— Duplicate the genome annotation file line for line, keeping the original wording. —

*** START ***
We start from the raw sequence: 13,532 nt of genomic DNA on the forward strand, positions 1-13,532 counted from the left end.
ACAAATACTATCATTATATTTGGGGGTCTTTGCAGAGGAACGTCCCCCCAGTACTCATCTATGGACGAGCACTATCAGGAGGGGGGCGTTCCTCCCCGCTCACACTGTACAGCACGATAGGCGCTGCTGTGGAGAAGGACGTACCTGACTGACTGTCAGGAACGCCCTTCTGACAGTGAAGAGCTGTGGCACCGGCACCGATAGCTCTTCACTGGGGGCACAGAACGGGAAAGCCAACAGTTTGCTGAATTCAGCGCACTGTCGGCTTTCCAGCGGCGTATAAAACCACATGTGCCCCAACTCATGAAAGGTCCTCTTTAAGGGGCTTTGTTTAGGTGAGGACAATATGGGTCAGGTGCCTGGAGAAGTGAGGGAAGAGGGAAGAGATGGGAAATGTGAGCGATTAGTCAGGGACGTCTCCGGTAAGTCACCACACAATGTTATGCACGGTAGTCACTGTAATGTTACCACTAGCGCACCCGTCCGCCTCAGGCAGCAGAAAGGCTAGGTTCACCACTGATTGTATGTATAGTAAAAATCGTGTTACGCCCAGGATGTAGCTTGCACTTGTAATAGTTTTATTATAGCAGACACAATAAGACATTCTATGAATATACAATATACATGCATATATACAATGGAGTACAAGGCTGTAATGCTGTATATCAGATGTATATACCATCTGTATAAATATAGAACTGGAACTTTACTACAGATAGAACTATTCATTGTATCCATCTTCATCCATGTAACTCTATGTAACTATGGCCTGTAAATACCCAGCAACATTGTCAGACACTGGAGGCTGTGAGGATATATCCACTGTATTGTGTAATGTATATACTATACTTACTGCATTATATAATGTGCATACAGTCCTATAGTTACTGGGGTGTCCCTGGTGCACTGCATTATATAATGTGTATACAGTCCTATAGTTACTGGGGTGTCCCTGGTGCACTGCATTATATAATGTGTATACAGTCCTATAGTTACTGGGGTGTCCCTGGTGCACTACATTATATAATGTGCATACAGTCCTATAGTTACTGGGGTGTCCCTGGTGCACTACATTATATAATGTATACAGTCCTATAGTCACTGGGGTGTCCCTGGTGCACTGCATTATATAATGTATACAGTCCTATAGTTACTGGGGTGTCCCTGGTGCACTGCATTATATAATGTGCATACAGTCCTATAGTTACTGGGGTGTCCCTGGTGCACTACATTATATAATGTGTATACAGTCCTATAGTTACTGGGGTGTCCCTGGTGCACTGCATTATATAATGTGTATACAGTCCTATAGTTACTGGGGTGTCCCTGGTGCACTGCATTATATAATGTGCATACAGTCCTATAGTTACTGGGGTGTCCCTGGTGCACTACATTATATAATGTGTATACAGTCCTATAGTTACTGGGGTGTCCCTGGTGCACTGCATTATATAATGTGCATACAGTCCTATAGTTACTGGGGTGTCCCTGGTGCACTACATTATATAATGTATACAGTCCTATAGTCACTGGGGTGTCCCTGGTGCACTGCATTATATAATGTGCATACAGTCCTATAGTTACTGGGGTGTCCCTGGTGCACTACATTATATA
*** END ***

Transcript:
We start from the raw sequence: 13,532 nt of genomic DNA on the forward strand, positions 1-13,532 counted from the left end.
ACAAATACTATCATTATATTTGGGGGTCTTTGCAGAGGAACGTCCCCCCAGTACTCATCTATGGACGAGCACTATCAGGAGGGGGGCGTTCCTCCCCGCTCACACTGTACAGCACGATAGGCGCTGCTGTGGAGAAGGACGTACCTGACTGACTGTCAGGAACGCCCTTCTGACAGTGAAGAGCTGTGGCACCGGCACCGATAGCTCTTCACTGGGGGCACAGAACGGGAAAGCCAACAGTTTGCTGAATTCAGCGCACTGTCGGCTTTCCAGCGGCGTATAAAACCACATGTGCCCCAACTCATGAAAGGTCCTCTTTAAGGGGCTTTGTTTAGGTGAGGACAATATGGGTCAGGTGCCTGGAGAAGTGAGGGAAGAGGGAAGAGATGGGAAATGTGAGCGATTAGTCAGGGACGTCTCCGGTAAGTCACCACACAATGTTATGCACGGTAGTCACTGTAATGTTACCACTAGCGCACCCGTCCGCCTCAGGCAGCAGAAAGGCTAGGTTCACCACTGATTGTATGTATAGTAAAAATCGTGTTACGCCCAGGATGTAGCTTGCACTTGTAATAGTTTTATTATAGCAGACACAATAAGACATTCTATGAATATACAATATACATGCATATATACAATGGAGTACAAGGCTGTAATGCTGTATATCAGATGTATATACCATCTGTATAAATATAGAACTGGAACTTTACTACAGATAGAACTATTCATTGTATCCATCTTCATCCATGTAACTCTATGTAACTATGGCCTGTAAATACCCAGCAACATTGTCAGACACTGGAGGCTGTGAGGATATATCCACTGTATTGTGTAATGTATATACTATACTTACTGCATTATATAATGTGCATACAGTCCTATAGTTACTGGGGTGTCCCTGGTGCACTGCATTATATAATGTGTATACAGTCCTATAGTTACTGGGGTGTCCCTGGTGCACTGCATTATATAATGTGTATACAGTCCTATAGTTACTGGGGTGTCCCTGGTGCACTACATTATATAATGTGCATACAGTCCTATAGTTACTGGGGTGTCCCTGGTGCACTACATTATATAATGTATACAGTCCTATAGTCACTGGGGTGTCCCTGGTGCACTGCATTATATAATGTATACAGTCCTATAGTTACTGGGGTGTCCCTGGTGCACTGCATTATATAATGTGCATACAGTCCTATAGTTACTGGGGTGTCCCTGGTGCACTACATTATATAATGTGTATACAGTCCTATAGTTACTGGGGTGTCCCTGGTGCACTGCATTATATAATGTGTATACAGTCCTATAGTTACTGGGGTGTCCCTGGTGCACTGCATTATATAATGTGCATACAGTCCTATAGTTACTGGGGTGTCCCTGGTGCACTACATTATATAATGTGTATACAGTCCTATAGTTACTGGGGTGTCCCTGGTGCACTGCATTATATAATGTGCATACAGTCCTATAGTTACTGGGGTGTCCCTGGTGCACTACATTATATAATGTATACAGTCCTATAGTCACTGGGGTGTCCCTGGTGCACTGCATTATATAATGTGCATACAGTCCTATAGTTACTGGGGTGTCCCTGGTGCACTACATTATATA